Stress Linked to Weight Gain in Black Girls and Teens

Study finds that racial and gender discrimination weighs on their shoulders.

It’s not a secret that obesity is a problem among Black youth, especially girls.


African-American girls are 80 percent more likely to be overweight than their white counterparts, according to the Office of Minority Health. And 25.7 percent of African-American children are obese, compared to 14.6 percent of white children. While we know that sedentary lifestyles, lack of access to healthy foods and unhealthy eating all play a factor in why these rates are so high, a new study suggests that stress due from a range of everyday issues including racial and gender discrimination should be thrown onto that list, too.


Researchers from University of California, Los Angeles analyzed data from the National Heart, Lung, and Blood Institute's Growth and Health Study that followed more than 2700 Black and white girls from the age of 10 to 18 for 10 years and mapped their weight. And what they found wasn’t all that shocking: Black girls were more likely to be obese and overweight.


But what’s interesting is that the Black participants reported more monthly stress than their white counterparts. And in addition to expressing just how stressed they felt, Dr. A. Janet Tomiyama, the study’s lead author, told that the actual issues that sparked perceived stress were very diverse. “Some stressors included a parent’s divorce, a break up with a boyfriend, being homeless and fighting in one’s family,” she said.


And this type of stress impacted their waistlines, reported


In addition, levels of chronic stress predicted greater weight in both groups. Even though Black girls reported less stress overall, the effect of chronic stress on weight was stronger for these girls with one unit increase in stress leading to 0.8 BMI unit increase every two years. Comparatively, one unit of stress led to 0.55 BMI unit increase in white girls.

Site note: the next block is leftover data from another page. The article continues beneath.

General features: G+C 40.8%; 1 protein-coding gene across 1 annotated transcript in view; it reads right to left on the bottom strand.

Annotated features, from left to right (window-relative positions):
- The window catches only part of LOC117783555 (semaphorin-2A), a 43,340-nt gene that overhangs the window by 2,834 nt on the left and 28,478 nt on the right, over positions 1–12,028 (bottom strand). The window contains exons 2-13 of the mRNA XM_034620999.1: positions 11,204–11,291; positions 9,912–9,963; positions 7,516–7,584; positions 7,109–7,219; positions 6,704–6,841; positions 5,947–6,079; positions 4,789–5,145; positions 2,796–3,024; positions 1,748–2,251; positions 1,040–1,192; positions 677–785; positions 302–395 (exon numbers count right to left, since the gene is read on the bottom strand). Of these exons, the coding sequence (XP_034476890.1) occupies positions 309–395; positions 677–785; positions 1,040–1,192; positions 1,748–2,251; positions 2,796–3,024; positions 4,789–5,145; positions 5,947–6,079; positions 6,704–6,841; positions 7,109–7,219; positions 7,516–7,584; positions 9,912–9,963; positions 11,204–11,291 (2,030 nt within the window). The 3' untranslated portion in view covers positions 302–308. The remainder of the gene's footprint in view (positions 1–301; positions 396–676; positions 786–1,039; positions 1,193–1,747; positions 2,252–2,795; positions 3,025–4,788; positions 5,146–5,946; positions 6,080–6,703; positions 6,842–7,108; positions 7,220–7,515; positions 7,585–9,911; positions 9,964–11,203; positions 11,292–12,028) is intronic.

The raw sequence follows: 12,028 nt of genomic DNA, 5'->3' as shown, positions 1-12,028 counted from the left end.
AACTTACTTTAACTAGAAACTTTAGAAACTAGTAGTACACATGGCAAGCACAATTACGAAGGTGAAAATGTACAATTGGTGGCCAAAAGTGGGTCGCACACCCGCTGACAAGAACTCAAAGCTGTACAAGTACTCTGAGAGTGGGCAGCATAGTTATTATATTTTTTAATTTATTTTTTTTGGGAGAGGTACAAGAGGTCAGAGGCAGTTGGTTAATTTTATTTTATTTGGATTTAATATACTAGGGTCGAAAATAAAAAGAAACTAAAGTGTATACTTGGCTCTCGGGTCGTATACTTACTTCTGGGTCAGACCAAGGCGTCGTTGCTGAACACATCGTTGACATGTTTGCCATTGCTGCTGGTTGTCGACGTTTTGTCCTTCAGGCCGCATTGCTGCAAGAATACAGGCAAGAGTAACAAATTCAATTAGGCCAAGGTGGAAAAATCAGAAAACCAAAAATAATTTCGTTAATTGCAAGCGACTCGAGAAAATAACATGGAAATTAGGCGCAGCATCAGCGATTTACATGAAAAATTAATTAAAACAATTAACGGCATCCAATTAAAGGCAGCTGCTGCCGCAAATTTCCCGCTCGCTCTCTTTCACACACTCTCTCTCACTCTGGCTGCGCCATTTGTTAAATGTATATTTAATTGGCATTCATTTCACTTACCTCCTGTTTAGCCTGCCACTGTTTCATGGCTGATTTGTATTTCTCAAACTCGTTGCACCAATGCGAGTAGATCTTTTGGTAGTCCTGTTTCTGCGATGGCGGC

The authors conclude: “Our study documents a relationship between chronic perceived stress and BMI over a decade of growth in Black and white girls. However, the relationship between perceived stress and BMI is stronger in Black girls.”


Researchers believe that stress can manifest itself in many ways. First, stress can lead to weight gain by making us want to overeat for comfort or not work out. But stress also can raise our cortisol levels — hormones that stimulate insulin release, energy and metabolism. When these levels are too high or when their release is disruptive, it can cause us to put on extra pounds, especially in our hips, thighs and bellies.


Tomiyama believes that this study is one small step in the right direction in terms of understanding health disparities, but she hopes that further work looks to investigate race and gender when trying to understand the lives and obstacles in African-American women and girls.


She said, “Black girls are an interesting group because they are part of two marginalized groups, women and race, and we need research that really carefully untangles the two.”



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(Photo: Justin Sullivan/Getty Images)

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